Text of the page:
They are Still People: An Ethnographic Investigation into a Reconfiguration of Personhood Practice in Residential Dementia Care

Author: Jenny Slape

Slape, Jenny, 2019 They are Still People: An Ethnographic Investigation into a Reconfiguration of Personhood Practice in Residential Dementia Care, Flinders University, College of Nursing and Health Sciences

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This doctoral research develops a reconfiguration of personhood practice in residential dementia care settings. The specific focus of the study is the level of prioritisation assigned to personhood by the organisation, and the level to which personhood care is consistently supported in dementia care practices. My original contribution to knowledge is the recognition and demonstration that societal and organisational cultures frequently stigmatise and undervalue people with dementia, thus justifying strategic under-resourcing. In order to reverse this trend, this study argues for the positioning of personhood at the forefront of dementia care, thus appropriately valuing and prioritising the person with dementia. In the context of this study, the concept of personhood acknowledges the intrinsic value of a person and understands that person’s need to feel respected and included in their environment. The fulfilment of these needs is particularly important in the residential dementia care environment, given the stigmas associated with ageing and dementia, as well as the vulnerability of this group of people.

An integrative review of the literature was undertaken to ascertain current understandings of a personhood model of dementia care, and how these insights are considered and practiced within the contemporary culture of residential dementia care. This review revealed differing approaches towards personhood from the organisational, daily care practice and personal perspectives. The theories and concepts of Tom Kitwood form the theoretical framework for this study, in particular his identifications of psychological needs of people with dementia, and the types of interactions which either undermine or support personhood.

Ethnography was chosen as the methodology to investigate the culture of personhood in residential dementia care. Fieldwork was undertaken at two RACFs, and data was collected from interviews with staff members, observations of interactions between staff and residents, and field notes collected during the fieldwork period.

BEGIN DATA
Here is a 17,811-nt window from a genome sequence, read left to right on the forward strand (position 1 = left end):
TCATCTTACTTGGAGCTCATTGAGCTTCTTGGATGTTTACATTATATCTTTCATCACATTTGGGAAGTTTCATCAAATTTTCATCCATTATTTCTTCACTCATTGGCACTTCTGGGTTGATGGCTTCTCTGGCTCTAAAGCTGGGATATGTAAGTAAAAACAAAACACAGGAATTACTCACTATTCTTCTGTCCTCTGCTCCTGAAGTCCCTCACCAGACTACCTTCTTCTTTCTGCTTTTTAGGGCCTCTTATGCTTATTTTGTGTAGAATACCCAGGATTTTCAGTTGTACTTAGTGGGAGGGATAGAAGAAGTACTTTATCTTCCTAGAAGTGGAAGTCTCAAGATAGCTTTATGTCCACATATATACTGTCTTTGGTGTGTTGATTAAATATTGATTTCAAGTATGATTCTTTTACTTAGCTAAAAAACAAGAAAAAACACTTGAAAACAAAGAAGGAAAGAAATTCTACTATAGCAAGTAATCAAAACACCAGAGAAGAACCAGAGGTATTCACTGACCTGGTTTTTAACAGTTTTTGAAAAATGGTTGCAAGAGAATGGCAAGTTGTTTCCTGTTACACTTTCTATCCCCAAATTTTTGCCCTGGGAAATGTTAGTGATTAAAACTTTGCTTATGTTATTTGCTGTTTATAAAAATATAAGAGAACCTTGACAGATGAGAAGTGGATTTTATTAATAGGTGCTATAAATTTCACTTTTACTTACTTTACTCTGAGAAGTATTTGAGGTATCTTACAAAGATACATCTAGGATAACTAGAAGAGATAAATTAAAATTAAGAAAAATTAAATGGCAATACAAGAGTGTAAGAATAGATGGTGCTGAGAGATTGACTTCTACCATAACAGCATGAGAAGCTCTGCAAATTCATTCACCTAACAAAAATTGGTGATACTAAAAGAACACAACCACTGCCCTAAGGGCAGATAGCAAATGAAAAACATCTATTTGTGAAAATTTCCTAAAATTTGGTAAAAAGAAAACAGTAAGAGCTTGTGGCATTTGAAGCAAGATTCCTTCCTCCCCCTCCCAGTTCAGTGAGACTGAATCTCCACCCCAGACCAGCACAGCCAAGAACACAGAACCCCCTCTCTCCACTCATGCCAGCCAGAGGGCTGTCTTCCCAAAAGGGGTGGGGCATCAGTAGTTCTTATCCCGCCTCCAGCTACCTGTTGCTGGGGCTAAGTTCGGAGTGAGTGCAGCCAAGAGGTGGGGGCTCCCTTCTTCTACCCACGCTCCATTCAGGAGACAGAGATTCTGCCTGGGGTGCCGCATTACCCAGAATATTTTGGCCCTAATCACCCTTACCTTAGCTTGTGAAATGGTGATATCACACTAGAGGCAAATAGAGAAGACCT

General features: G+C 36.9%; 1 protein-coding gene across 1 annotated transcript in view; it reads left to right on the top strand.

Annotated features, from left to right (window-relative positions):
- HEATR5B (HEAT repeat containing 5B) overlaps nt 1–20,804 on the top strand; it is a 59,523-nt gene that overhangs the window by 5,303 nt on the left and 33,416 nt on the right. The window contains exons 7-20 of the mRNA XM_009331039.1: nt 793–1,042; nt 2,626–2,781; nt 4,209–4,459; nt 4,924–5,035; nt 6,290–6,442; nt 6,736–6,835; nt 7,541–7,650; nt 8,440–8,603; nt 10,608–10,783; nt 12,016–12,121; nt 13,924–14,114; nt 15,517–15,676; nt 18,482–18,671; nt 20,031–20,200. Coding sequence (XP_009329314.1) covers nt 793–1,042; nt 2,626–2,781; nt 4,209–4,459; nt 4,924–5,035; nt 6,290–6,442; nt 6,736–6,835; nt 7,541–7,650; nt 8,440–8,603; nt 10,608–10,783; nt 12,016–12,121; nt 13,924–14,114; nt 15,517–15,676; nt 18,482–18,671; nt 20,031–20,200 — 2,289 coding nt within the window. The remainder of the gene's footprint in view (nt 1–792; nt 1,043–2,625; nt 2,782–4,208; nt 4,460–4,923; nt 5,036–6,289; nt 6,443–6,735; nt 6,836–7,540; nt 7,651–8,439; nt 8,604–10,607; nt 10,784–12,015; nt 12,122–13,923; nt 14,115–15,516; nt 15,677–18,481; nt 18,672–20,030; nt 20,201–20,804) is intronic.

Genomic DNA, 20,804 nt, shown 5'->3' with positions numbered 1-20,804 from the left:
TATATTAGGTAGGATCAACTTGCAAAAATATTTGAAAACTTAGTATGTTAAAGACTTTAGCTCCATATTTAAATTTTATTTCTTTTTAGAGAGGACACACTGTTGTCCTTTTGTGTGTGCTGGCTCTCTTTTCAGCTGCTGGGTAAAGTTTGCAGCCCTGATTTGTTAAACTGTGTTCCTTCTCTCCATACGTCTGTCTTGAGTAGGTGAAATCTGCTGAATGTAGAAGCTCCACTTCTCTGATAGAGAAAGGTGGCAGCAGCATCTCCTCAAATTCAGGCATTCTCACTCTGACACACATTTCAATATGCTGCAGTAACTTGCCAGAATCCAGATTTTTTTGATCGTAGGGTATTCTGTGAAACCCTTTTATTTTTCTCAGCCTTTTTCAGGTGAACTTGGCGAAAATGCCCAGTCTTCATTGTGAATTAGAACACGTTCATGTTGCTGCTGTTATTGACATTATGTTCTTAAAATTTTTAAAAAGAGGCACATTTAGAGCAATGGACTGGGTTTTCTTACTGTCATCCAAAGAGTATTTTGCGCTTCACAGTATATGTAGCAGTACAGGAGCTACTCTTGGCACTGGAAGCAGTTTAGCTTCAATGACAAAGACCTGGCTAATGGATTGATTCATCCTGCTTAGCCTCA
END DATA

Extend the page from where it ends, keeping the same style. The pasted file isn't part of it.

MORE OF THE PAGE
The research findings reveal that both personhood preservation and personhood violation occur in the psychosocial environment in which the person with dementia lives. Factors influencing these themes include: the level of organisational connectedness to the practicalities of dementia care; aspects linked to staffing and support of staff members; staff interactions which result in either respect or disrespect for the person with dementia; and the degree to which the living space feels safe and homelike. The influencing factor on whether personhood is predominantly preserved or violated is the dominating culture of the psychosocial environment which is, in the main, controlled by the organisational culture. Ultimately, it is the ideologies of dementia and ageing that frame organisational culture. This thesis makes the case for the suppression of societal and organisational stigma which negatively impacts on dementia care, and argues, instead, for the positioning of personhood at the forefront of residential dementia care practices.

Keywords: Dementia Care, Personhood, Care Staff, Ageism, Organisational Culture, Kitwood, Ethnography

Subject: Ageing Studies thesis

Thesis type: Doctor of Philosophy
Completed: 2019
School: College of Nursing and Health Sciences
Supervisor: Professor Tara Brabazon